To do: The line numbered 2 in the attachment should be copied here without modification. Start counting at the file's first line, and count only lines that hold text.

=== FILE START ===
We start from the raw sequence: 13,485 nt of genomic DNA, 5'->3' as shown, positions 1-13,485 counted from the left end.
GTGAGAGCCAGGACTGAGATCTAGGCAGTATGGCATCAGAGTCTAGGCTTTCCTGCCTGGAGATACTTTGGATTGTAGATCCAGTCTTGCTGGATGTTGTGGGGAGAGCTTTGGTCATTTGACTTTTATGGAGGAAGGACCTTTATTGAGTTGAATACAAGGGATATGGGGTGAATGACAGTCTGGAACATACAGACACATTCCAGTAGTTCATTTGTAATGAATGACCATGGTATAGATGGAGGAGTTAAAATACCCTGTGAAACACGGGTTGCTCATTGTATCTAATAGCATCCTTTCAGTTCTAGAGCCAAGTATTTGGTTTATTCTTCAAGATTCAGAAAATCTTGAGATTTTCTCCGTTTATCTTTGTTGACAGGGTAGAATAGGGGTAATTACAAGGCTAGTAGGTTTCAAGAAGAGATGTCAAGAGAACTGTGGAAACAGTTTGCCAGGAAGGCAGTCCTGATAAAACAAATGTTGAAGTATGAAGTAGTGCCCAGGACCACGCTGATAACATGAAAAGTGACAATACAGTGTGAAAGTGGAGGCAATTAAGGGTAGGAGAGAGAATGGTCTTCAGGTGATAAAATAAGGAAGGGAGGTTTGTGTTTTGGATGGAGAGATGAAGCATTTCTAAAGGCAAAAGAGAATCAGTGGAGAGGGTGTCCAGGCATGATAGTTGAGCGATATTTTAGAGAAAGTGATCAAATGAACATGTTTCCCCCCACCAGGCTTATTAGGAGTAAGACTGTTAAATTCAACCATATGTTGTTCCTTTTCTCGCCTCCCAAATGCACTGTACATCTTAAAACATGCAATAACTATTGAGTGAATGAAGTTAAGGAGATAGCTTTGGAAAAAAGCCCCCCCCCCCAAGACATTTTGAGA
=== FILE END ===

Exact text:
GTGAGAGCCAGGACTGAGATCTAGGCAGTATGGCATCAGAGTCTAGGCTTTCCTGCCTGGAGATACTTTGGATTGTAGATCCAGTCTTGCTGGATGTTGTGGGGAGAGCTTTGGTCATTTGACTTTTATGGAGGAAGGACCTTTATTGAGTTGAATACAAGGGATATGGGGTGAATGACAGTCTGGAACATACAGACACATTCCAGTAGTTCATTTGTAATGAATGACCATGGTATAGATGGAGGAGTTAAAATACCCTGTGAAACACGGGTTGCTCATTGTATCTAATAGCATCCTTTCAGTTCTAGAGCCAAGTATTTGGTTTATTCTTCAAGATTCAGAAAATCTTGAGATTTTCTCCGTTTATCTTTGTTGACAGGGTAGAATAGGGGTAATTACAAGGCTAGTAGGTTTCAAGAAGAGATGTCAAGAGAACTGTGGAAACAGTTTGCCAGGAAGGCAGTCCTGATAAAACAAATGTTGAAGTATGAAGTAGTGCCCAGGACCACGCTGATAACATGAAAAGTGACAATACAGTGTGAAAGTGGAGGCAATTAAGGGTAGGAGAGAGAATGGTCTTCAGGTGATAAAATAAGGAAGGGAGGTTTGTGTTTTGGATGGAGAGATGAAGCATTTCTAAAGGCAAAAGAGAATCAGTGGAGAGGGTGTCCAGGCATGATAGTTGAGCGATATTTTAGAGAAAGTGATCAAATGAACATGTTTCCCCCCACCAGGCTTATTAGGAGTAAGACTGTTAAATTCAACCATATGTTGTTCCTTTTCTCGCCTCCCAAATGCACTGTACATCTTAAAACATGCAATAACTATTGAGTGAATGAAGTTAAGGAGATAGCTTTGGAAAAAAGCCCCCCCCCCCAAGACATTTTGAGA